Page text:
“Prescriptive Maintenance, the next step to Predictive Maintenance” – Anja Vedder talks with Dr Johannes Pohl in his podcast “Business Unplugged”

In this episode Johannes Pohl talks with our founder Anja Vedder about the exciting topics: What actually motivates someone to leave a company and found their own start-up? What does successful implementation with a start-up look like? What do all these buzzwords like predictive and prescriptive maintenance actually mean?

Dr Johannes Pohl is himself is founder and entrepreneur of the management consultancy Peopex that deals with the successful implementation of operations and change management. For him, people play a central role in a successful company. He also devotes himself to this aspect in his podcast “Business Unplugged”, which focuses on the people behind these companies.

In the conversation with Anja, the central question is: what is predictive or prescriptive maintenance?

Predictive maintenance describes when machines fail and when is the best time to repair them. But what does it take to implement this?

“Not only predict, but also prescribe an anomaly. An event comes up, you need to be able to say, where does it come from, why is it there and what needs to be done?”, says Anja Vedder. For her, these are the necessary ingredients to run a reliable machine successfully. The understanding of the machines and derived from that, the recommendations for actions are the basis for optimisation and future automation. 

One topic, many solutions on the market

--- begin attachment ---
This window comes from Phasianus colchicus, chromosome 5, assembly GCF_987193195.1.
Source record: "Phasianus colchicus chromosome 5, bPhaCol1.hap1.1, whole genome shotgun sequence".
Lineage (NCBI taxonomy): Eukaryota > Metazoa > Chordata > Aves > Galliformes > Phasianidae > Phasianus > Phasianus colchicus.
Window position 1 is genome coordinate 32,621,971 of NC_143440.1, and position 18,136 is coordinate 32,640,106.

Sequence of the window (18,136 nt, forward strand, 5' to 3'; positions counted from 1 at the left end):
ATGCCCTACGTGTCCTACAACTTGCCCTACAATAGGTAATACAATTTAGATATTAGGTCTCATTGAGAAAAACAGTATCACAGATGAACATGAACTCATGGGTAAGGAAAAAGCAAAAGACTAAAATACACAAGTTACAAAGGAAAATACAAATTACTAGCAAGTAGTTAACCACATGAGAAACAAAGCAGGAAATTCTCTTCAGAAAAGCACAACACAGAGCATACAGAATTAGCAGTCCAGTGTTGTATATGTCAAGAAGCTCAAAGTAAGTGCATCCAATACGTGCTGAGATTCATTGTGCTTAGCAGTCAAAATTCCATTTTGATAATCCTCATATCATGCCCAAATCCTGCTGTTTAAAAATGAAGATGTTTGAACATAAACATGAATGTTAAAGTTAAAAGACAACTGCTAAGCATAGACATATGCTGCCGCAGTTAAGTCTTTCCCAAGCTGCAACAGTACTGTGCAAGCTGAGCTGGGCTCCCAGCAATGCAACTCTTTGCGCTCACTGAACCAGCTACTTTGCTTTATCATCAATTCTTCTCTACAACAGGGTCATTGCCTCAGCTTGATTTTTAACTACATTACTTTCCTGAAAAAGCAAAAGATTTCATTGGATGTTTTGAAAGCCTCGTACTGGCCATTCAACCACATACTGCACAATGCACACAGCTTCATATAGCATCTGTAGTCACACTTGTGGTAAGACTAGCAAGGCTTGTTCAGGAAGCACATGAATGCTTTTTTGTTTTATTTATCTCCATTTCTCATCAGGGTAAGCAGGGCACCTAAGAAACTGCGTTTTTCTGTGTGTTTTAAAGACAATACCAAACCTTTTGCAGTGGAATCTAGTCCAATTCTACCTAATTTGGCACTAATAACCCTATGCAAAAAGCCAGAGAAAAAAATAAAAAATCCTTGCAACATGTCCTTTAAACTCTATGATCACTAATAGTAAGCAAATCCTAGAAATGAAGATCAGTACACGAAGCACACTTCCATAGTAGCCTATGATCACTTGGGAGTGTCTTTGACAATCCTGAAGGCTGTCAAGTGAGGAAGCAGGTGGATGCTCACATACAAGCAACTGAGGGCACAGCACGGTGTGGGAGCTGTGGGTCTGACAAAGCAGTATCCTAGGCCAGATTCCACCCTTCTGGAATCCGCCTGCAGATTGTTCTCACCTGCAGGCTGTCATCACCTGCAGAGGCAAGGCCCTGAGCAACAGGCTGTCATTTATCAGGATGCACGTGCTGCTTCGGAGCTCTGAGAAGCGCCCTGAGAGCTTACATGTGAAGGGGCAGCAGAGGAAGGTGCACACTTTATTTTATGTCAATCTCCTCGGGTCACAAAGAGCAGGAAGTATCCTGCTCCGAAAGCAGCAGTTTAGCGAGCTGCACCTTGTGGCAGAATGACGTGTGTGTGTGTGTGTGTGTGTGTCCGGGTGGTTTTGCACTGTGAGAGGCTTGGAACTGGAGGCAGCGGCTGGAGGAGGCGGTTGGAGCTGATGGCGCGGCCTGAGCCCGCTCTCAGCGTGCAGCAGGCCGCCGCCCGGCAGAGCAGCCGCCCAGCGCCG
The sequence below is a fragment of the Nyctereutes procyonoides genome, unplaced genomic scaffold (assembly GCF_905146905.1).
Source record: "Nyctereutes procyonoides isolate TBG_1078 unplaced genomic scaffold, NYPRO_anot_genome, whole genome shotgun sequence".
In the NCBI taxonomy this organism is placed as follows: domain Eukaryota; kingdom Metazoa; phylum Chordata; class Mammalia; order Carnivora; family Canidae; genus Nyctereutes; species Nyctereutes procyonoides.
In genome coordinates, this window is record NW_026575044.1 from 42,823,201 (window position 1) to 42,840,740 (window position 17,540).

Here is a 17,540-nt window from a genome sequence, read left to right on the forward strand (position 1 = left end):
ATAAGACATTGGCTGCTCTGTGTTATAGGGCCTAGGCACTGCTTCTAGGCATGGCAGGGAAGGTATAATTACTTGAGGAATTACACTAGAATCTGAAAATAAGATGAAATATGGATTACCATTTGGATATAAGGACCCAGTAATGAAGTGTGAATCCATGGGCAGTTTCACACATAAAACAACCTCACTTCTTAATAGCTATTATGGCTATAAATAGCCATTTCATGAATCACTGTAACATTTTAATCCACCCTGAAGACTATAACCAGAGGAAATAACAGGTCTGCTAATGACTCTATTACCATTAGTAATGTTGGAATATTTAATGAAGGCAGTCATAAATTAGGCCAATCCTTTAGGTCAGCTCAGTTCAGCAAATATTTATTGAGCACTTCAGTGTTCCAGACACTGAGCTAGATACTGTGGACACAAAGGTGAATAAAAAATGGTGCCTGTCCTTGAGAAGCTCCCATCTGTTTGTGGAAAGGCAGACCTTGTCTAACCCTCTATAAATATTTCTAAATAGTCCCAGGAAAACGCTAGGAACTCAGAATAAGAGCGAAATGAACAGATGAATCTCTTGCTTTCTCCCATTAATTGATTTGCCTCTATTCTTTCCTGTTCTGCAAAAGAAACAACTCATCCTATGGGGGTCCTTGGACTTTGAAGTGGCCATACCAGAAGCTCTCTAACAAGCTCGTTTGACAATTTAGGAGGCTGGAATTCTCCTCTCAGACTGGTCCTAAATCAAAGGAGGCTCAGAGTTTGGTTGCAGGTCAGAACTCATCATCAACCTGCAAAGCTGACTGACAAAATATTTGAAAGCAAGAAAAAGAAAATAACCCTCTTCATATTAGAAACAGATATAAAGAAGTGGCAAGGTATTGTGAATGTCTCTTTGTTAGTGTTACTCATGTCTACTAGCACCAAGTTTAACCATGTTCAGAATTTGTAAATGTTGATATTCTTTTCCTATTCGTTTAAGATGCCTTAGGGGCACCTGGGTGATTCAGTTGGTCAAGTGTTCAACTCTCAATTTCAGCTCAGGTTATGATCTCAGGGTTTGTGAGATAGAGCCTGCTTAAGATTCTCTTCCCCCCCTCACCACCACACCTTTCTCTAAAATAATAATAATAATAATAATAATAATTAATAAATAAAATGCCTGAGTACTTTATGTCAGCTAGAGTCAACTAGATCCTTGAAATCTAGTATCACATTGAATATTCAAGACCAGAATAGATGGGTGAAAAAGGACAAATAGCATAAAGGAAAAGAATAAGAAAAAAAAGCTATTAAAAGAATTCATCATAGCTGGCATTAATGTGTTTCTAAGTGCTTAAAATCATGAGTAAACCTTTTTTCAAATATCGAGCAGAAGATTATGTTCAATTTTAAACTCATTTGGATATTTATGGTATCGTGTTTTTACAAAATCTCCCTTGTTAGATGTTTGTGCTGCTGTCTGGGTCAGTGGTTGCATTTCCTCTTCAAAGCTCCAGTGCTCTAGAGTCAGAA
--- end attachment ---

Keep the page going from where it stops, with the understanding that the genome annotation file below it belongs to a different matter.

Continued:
The technical implementation of such solutions can have very different approaches. It is important not only to apply AI or static machine learning models, but also to have knowledge about the individual machines and to understand the use cases. Anja uses the example of pumps to describe what to look out for and why not all machines are the same: 

“Nevertheless, it is the case that pumps can be found in different applications. And these large compressors, that we are looking at, are really tailor-made and unique. And that’s why it doesn’t help at this point to say: I have a large database. Instead, I have to be able to create a model that takes into account the individual physics. And in doing so, we do a model fitting, not based on the physical size of how the machine was designed, but we do a model fitting based on the data.”

In addition to all these questions, Anja also gives tips on what has contributed to the success of her company, the advantages of cooperation between start-ups and companies and why you also have to celebrate the small successes.

Podcast “Business Unplugged” Episode 23

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